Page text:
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January 24 I Thursday

Exodus 9-11

Matthew 15:21-39

“For where your treasure is, there your heart will be also.”   —Matthew 6:21

 

Everyone is storing up treasure in some way. For some, this is the range of their assets or size of their bank balance. For others, like the hypocrites who give, pray and fast publicly, it is their reputation before others. Whatever the case, we all have something in our lives that gives us reason to get out of bed in the morning. What controls the heart is our treasure, which can be either earthly or heavenly.

The challenge is we straddle both spheres. No matter how heavenly our interests may be, we live on earth and are subject to its demands, pressures and values. The reason this is so important is shown in the progression of thought Jesus gives in Matthew 6:19-24. He starts with the heart but then goes on to say, “The eye is the lamp of the body. If your eyes are healthy, your whole body will be full of light. But if your eyes are unhealthy, your whole body will be full of darkness” (Matthew 6:22-23). The thrust of this is that our vision, the goals that motivate us in the present, are either good and bring light or bad and bring darkness.

Jesus then moves from vision to master: “No one can serve two masters. Either you will hate the one and love the other, or you will be devoted to one and despise the other. You cannot serve both God and Money”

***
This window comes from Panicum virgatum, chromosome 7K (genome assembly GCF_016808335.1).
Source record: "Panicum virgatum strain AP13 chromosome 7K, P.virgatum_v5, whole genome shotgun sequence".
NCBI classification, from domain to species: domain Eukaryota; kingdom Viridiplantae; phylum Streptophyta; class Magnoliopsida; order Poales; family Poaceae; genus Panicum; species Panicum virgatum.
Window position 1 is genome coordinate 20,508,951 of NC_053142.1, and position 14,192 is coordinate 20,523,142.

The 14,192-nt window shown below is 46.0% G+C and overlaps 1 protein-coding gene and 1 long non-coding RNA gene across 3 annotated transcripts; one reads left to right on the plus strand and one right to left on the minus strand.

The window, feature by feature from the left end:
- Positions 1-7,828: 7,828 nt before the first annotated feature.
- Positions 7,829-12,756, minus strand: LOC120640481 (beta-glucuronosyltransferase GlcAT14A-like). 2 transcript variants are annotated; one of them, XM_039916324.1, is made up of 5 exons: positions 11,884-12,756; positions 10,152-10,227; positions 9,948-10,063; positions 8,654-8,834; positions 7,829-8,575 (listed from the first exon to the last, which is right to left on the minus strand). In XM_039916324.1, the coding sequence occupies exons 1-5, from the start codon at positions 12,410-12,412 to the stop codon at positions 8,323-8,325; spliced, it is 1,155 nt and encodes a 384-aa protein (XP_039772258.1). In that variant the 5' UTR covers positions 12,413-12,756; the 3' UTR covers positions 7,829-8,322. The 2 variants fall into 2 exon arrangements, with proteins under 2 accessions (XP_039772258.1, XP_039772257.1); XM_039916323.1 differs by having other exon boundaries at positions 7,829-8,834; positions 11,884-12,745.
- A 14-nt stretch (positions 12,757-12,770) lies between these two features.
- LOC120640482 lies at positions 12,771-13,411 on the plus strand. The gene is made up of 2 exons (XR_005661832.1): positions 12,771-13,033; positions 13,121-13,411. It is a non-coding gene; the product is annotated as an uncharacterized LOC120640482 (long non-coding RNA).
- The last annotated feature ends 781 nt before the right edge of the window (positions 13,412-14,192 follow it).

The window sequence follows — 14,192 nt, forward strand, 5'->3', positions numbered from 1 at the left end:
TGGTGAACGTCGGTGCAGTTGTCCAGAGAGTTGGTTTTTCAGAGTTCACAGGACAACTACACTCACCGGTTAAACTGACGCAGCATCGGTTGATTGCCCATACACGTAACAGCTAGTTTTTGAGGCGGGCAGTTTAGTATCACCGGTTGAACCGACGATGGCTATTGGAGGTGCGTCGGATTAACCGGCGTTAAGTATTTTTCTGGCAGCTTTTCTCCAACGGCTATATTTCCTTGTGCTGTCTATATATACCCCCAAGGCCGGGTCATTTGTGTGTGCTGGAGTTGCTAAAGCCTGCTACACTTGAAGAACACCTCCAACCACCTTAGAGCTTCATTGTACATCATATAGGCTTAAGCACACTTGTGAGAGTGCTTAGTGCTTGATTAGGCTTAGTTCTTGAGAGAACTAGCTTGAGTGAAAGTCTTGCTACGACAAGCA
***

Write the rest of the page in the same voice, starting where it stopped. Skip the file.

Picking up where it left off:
(Matthew 6:24).
The subtlety of treasure is we assume it will serve us, but when our heart is set on something, that thing begins to captivate. In our pursuit of it, what began as our treasure and grew into our vision becomes our master. Instead of it serving us, we serve it.

To ask the questions, “What is your treasure?”; “What is your vision?”; and “What is your master?” is essentially asking the same thing. Our treasure, vision and master are one. It is true God created us free to make choices, but our freedom of choice is limited to one fundamental option—we choose our master. From then on, everything we do, value and hope for are simply the logical expression of the mastering principle of our lives.

Our treasure can be either earthly or heavenly, temporary or permanent, self-centred or God-centred, but it cannot be both. The world tells us that status and success are tied to our riches, but the world has it backwards. Though we live in the temporal, a mature Christian has the eternal at heart. We either serve God or ourselves, and which we choose determines where we store up our treasures.

Prayer: Sovereign Lord, bring my heart into alignment with Yours so that I prioritize the right kind of treasures. You are my master, and You will never lead me wrong. Thank You, God.


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